Sadik Nuka is transforming a run-down house into a home

The CWS Durable Housing Solutions for Permanent Integration project helps refugees and internally displaced persons solve their housing problems and helps the families fully integrate into local communities. The project is currently assisting eight families displaced from Kosovo.

Sadik Nuka's kitchen renovation - before
Sadik Nuka's kitchen renovation,  before (above) and after (below).
Photos: CWS
Sadik Nuka's kitchen renovation - after

The CWS Durable Housing Solutions for Permanent Integration project helps refugees and internally displaced persons solve their housing problems and helps the families fully integrate into local communities. The project is currently assisting eight families displaced from Kosovo.

The families typically build or reconstruct simple houses on their own, on land they have acquired. They work hard to meet daily needs and often are not able to afford to finish their homes adequately. Modest grants are awarded to the families, according to established criteria, with a maximum grant of $2,000. By building homes in Vojvodina, the refugees also secure their basic food needs: It is an agricultural area and every house has a garden or the family can rent land to farm.

Sadik Nuka's family of six was displaced from the village of Nevoljane, in Kosovo, and currently lives in the Roma settlement of Adice, in Novi Sad, Serbia. With the help of his extended family, they purchased an old, crumbling house. The house had only one livable room. The other rooms had not been completed, and the bathroom was completely unusable. All of the family members were sleeping in one room. They were in dire need of construction materials for the bathroom, getting electricity to all of the rooms, construction, carpentry and some other jobs that would make this house livable. They couldn't afford to save money for reconstruction because they do not have permanent employment. Meliha, the wife, is not able to do heavy work because she has had four hernia surgeries.  The family lives on income from seasonal jobs that Sadik manages to get.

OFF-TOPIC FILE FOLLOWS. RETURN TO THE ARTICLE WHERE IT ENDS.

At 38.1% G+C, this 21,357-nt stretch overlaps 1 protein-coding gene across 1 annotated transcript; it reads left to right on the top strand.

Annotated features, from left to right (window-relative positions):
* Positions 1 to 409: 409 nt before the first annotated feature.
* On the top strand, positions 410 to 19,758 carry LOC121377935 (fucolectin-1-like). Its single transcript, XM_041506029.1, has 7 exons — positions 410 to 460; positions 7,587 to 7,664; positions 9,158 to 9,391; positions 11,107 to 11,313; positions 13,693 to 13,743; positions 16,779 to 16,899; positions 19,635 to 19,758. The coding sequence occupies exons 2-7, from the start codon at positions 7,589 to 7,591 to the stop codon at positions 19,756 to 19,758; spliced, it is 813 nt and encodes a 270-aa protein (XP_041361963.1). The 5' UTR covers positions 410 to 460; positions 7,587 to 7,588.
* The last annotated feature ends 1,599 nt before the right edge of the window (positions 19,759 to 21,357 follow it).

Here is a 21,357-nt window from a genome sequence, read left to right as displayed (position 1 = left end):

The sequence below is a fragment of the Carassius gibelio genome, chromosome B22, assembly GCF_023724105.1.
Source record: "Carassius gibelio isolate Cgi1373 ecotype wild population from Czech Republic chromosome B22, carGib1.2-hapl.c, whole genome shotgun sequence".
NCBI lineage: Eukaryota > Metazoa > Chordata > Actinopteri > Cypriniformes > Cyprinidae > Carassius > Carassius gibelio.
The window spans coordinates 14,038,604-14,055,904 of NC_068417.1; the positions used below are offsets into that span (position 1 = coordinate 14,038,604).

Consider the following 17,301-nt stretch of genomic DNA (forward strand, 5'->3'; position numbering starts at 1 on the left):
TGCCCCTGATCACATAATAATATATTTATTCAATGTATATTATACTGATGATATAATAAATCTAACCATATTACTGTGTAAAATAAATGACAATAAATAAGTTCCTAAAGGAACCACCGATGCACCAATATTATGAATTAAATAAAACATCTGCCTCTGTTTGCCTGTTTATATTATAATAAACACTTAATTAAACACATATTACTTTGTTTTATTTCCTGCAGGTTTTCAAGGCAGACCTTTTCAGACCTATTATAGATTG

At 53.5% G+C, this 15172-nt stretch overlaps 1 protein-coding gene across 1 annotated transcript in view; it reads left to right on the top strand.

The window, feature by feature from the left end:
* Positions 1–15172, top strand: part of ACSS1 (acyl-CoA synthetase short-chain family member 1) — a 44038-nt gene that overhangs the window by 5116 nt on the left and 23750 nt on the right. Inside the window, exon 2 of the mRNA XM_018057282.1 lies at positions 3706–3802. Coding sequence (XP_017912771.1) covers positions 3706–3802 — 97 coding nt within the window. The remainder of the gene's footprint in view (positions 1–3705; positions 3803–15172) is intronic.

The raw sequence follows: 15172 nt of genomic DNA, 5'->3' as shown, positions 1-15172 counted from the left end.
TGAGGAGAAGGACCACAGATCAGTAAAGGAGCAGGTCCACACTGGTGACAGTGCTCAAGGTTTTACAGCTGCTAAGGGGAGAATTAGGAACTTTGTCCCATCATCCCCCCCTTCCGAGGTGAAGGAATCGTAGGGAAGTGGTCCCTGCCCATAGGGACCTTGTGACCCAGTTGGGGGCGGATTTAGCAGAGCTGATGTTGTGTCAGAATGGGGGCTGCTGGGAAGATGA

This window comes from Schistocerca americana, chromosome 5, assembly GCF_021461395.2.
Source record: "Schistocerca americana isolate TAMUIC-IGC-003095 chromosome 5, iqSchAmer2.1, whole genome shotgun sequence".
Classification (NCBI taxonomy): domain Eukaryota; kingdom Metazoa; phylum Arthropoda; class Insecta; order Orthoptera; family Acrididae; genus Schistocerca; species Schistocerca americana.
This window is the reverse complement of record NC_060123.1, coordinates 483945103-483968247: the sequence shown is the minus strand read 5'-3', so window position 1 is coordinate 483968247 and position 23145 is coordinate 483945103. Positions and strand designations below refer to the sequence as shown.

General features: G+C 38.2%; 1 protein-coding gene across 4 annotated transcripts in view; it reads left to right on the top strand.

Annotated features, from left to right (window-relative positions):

The improvements made possible by the construction grant will change their lives. They will be able to live in healthy and hygienic conditions. The children will have their own separate room, a place to study and rest. The money that Sadik makes will now be spent primarily on food and other things that are necessary for the children.

Media Contact:
Lesley Crosson, 212-870-2676, lcrosson@churchworldservice.org
Jan Dragin, 781-925-1526, jdragin@gis.net


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